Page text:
Godey's place in American culture with respect to women's issues is ambiguous. Hale's editorial policy was to provide quality material to benefit and educate the female reader (Greenberg). Current critical ambiguity regarding Godey's value stems from Hale's selective promotion as to what was beneficial to readers and the purposes of education. Hale marketed the magazine to the fathers, brothers, and husbands of female readers by encouraging the men to buy a subscription and ensuring them that their daughters, sisters, and wives would be not only grateful but also better able to please as a result (Greenberg). Thus, the magazine's espousal of education for women was to make better wives and mothers. Educated women would lead the human race upward through their reign on the domestic front, also known as the "woman's sphere" (Boyer 111). In her editorials, Hale promoted the idea that women were the champions of the spiritual, domestic realm (Boyer 112). She opposed the women's rights movement as an attempt to take women away from the empire of home, writing against it in the 1840s and 1850s (Kaplan 585). However, the magazine was not wholly opposed to women moving outside of the domestic realm. Hale promoted outside careers for women in the 1850s when industrialization made it necessary and promoted the medical missionary concept of women doctors in Africa (Boyer 113). Godey's appears to have taken a pragmatic, not a liberal, approach to women working outside their "sphere." This ambiguity regarding Hale's idea of the woman's sphere fuels critical debate.


Hale made a major contribution to American literature by choosing to publish original, American manuscripts and to copyright the magazine. "In a day when editors shamelessly lifted entire articles from rival publications, [Hale] printed only original contributions" (Boyer 111). Respected American male writers such as Poe, Longfellow, Emerson, and Hawthorne, were among the contributors. Additionally, women writers, such as Lydia H. Sigourney, Lydia Maria Child, Catherine Sedgwick, and Alice B. Neal were heavily promoted. During Hale's editorship, Godey's published at least three special issues that included only female writers (Bardes and Gossett 24). Hale provided a substantial literary diet for her readers as opposed to the ephemeral poetry and fiction that clogged most women's magazines at the time (Boyer 111-3). This decision to showcase American talent proved popular with readers, but a decision to copyright the magazine sent competitors howling in complaint (Greenberg). Edgar Allen Poe came to Godey's defense, citing author's rights, and eventually the rest of the magazine industry followed suit (Greenberg).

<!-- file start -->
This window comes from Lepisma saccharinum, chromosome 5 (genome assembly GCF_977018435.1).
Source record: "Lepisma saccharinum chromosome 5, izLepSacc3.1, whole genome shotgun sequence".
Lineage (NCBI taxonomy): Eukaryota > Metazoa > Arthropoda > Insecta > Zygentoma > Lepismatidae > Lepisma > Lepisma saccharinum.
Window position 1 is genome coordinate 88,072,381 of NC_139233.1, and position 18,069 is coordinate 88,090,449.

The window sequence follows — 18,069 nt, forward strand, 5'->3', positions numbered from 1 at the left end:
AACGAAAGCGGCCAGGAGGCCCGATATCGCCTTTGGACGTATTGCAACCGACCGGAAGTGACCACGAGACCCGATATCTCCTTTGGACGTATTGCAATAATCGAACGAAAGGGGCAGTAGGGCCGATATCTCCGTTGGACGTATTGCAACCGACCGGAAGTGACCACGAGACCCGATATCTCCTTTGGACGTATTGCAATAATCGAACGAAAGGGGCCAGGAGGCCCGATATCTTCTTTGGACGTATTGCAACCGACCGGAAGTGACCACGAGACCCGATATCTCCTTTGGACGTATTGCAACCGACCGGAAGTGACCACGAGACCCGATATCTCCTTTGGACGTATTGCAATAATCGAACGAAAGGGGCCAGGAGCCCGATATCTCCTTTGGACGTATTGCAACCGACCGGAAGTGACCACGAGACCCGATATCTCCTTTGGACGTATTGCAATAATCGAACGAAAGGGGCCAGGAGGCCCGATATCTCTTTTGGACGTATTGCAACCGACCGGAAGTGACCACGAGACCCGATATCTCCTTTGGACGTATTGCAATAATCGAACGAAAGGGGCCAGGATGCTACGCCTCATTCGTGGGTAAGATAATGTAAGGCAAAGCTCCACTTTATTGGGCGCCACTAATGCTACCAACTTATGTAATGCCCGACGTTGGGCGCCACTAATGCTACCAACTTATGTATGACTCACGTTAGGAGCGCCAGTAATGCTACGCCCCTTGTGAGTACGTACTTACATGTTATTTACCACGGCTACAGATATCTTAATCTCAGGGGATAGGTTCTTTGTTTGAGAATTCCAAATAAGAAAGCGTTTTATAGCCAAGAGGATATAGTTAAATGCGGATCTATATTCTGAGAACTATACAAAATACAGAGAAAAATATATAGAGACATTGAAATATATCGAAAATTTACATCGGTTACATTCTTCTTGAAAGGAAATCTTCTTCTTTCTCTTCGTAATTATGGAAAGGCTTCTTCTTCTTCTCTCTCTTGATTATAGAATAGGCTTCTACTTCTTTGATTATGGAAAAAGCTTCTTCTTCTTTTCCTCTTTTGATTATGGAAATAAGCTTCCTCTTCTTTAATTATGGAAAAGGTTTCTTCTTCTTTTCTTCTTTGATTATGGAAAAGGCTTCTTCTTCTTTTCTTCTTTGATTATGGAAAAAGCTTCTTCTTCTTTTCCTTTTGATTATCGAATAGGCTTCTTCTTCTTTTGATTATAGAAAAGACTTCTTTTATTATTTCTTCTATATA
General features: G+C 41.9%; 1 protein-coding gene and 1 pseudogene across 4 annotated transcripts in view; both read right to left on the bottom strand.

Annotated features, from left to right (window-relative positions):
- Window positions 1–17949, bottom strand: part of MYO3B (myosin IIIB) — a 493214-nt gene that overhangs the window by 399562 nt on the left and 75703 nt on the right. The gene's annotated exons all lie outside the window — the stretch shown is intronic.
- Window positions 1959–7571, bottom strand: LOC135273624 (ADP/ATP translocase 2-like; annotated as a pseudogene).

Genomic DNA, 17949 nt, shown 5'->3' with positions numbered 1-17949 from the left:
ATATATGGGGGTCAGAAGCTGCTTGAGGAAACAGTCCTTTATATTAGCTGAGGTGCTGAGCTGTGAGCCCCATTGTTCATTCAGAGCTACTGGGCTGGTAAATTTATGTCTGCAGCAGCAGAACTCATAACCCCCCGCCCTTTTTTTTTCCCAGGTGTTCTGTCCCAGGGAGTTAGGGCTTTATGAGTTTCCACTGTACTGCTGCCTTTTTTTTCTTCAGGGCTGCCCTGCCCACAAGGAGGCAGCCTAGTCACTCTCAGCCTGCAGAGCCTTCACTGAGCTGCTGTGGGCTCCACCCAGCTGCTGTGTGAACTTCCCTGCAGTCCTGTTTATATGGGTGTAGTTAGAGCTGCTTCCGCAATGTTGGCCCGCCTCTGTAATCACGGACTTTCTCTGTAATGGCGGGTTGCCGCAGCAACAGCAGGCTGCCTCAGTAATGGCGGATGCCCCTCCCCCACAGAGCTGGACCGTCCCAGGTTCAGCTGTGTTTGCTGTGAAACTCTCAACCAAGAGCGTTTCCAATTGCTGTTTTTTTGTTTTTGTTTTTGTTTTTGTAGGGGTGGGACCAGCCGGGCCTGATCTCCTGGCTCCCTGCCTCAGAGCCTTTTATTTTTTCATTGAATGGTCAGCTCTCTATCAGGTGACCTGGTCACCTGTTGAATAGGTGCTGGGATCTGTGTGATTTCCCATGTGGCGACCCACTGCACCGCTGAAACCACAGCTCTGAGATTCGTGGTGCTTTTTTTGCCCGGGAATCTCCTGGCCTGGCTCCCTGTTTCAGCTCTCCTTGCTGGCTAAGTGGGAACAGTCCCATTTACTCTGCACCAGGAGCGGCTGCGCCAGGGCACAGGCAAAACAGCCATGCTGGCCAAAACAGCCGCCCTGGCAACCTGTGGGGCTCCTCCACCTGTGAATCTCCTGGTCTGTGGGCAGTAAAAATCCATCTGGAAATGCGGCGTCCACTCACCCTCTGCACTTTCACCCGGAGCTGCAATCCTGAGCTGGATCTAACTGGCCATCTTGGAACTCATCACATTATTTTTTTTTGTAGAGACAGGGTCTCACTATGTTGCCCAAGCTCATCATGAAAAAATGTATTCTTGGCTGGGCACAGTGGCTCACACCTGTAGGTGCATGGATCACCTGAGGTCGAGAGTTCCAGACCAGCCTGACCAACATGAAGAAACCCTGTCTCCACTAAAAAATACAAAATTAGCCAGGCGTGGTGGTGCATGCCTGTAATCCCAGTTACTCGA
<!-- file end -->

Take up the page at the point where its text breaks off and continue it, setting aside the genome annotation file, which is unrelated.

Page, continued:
Although Hale strove to educate and promote women, ultimately, Godey's was too conservative with respect to the women's rights movement to retain its position. When women's rights gained support, Godey's began to decline. The literary level of Godey's dropped in the 1850s and lost ground to vigorous imitators like Peterson's Magazine, Atlantic, and Harper's (Boyer 114). As it lost readership, it went to an even more conventional and popular note; the fiction declined in quality and the fashion plates grew more expansive (Boyer 114). Hale resigned in 1877 and the magazine floundered until it folded in 1898.
Hale's final words to her readers in the December 1877 issue:

And now, having reached my ninetieth year, I must bid farewell to my countrywomen, with the hope that this work of half a century may be blessed to the furtherance of their happiness and usefulness in their Divinely-appointed sphere. New avenues for higher culture and for good works are opening before them, which fifty years ago were unknown. That they may improve these opportunities, and be faithful to their higher vocation, is my heartfelt prayer.


Images from Godey's Lady's Book copyright Hope Greenberg,
University of Vermont. Used by permission.

Biographical information written for Domestic Goddesses by Lisa Niles,
University of Central Oklahoma

Last update: May 2003